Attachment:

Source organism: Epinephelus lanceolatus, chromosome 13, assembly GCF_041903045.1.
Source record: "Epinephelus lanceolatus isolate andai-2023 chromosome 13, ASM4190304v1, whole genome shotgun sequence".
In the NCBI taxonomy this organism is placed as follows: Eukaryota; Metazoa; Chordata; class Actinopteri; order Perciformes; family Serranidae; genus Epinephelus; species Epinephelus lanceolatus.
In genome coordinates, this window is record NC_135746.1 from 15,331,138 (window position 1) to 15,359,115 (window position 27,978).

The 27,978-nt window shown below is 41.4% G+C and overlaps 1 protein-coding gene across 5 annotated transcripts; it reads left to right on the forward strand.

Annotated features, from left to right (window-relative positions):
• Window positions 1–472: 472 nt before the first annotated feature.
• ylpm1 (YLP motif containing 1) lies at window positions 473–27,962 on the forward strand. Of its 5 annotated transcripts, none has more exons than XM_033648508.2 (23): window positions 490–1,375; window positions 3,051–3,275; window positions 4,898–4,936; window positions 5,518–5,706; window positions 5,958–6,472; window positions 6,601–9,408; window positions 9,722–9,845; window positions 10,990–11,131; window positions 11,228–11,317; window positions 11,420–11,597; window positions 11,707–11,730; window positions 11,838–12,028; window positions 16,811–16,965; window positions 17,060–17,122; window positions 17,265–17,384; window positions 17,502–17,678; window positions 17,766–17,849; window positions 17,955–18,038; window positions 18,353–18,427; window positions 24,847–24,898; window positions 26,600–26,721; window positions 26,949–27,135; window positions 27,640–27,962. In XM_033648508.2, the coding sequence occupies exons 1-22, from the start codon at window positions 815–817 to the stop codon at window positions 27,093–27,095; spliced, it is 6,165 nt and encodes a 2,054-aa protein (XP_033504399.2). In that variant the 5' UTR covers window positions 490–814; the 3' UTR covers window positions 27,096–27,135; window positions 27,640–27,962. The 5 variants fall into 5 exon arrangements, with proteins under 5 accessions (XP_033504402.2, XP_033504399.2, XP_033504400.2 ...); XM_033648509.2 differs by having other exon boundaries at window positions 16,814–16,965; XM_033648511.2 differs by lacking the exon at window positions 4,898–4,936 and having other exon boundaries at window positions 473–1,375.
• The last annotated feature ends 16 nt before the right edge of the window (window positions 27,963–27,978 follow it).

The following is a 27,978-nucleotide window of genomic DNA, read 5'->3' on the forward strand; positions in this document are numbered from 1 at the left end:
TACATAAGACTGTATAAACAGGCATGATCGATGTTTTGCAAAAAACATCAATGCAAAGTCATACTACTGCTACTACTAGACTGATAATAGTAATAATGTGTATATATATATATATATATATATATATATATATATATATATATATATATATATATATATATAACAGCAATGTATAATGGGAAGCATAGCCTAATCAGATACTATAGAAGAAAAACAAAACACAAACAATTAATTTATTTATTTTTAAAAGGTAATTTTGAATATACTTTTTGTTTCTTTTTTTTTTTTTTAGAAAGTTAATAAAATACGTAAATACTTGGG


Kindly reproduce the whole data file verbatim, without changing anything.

Source organism: Epinephelus lanceolatus, chromosome 13, assembly GCF_041903045.1.
Source record: "Epinephelus lanceolatus isolate andai-2023 chromosome 13, ASM4190304v1, whole genome shotgun sequence".
In the NCBI taxonomy this organism is placed as follows: Eukaryota; Metazoa; Chordata; class Actinopteri; order Perciformes; family Serranidae; genus Epinephelus; species Epinephelus lanceolatus.
In genome coordinates, this window is record NC_135746.1 from 15,331,138 (window position 1) to 15,359,115 (window position 27,978).

The 27,978-nt window shown below is 41.4% G+C and overlaps 1 protein-coding gene across 5 annotated transcripts; it reads left to right on the forward strand.

Annotated features, from left to right (window-relative positions):
• Window positions 1–472: 472 nt before the first annotated feature.
• ylpm1 (YLP motif containing 1) lies at window positions 473–27,962 on the forward strand. Of its 5 annotated transcripts, none has more exons than XM_033648508.2 (23): window positions 490–1,375; window positions 3,051–3,275; window positions 4,898–4,936; window positions 5,518–5,706; window positions 5,958–6,472; window positions 6,601–9,408; window positions 9,722–9,845; window positions 10,990–11,131; window positions 11,228–11,317; window positions 11,420–11,597; window positions 11,707–11,730; window positions 11,838–12,028; window positions 16,811–16,965; window positions 17,060–17,122; window positions 17,265–17,384; window positions 17,502–17,678; window positions 17,766–17,849; window positions 17,955–18,038; window positions 18,353–18,427; window positions 24,847–24,898; window positions 26,600–26,721; window positions 26,949–27,135; window positions 27,640–27,962. In XM_033648508.2, the coding sequence occupies exons 1-22, from the start codon at window positions 815–817 to the stop codon at window positions 27,093–27,095; spliced, it is 6,165 nt and encodes a 2,054-aa protein (XP_033504399.2). In that variant the 5' UTR covers window positions 490–814; the 3' UTR covers window positions 27,096–27,135; window positions 27,640–27,962. The 5 variants fall into 5 exon arrangements, with proteins under 5 accessions (XP_033504402.2, XP_033504399.2, XP_033504400.2 ...); XM_033648509.2 differs by having other exon boundaries at window positions 16,814–16,965; XM_033648511.2 differs by lacking the exon at window positions 4,898–4,936 and having other exon boundaries at window positions 473–1,375.
• The last annotated feature ends 16 nt before the right edge of the window (window positions 27,963–27,978 follow it).

The following is a 27,978-nucleotide window of genomic DNA, read 5'->3' on the forward strand; positions in this document are numbered from 1 at the left end:
TACATAAGACTGTATAAACAGGCATGATCGATGTTTTGCAAAAAACATCAATGCAAAGTCATACTACTGCTACTACTAGACTGATAATAGTAATAATGTGTATATATATATATATATATATATATATATATATATATATATATATATATATATATATATATAACAGCAATGTATAATGGGAAGCATAGCCTAATCAGATACTATAGAAGAAAAACAAAACACAAACAATTAATTTATTTATTTTTAAAAGGTAATTTTGAATATACTTTTTGTTTCTTTTTTTTTTTTTTAGAAAGTTAATAAAATACGTAAATACTTGGG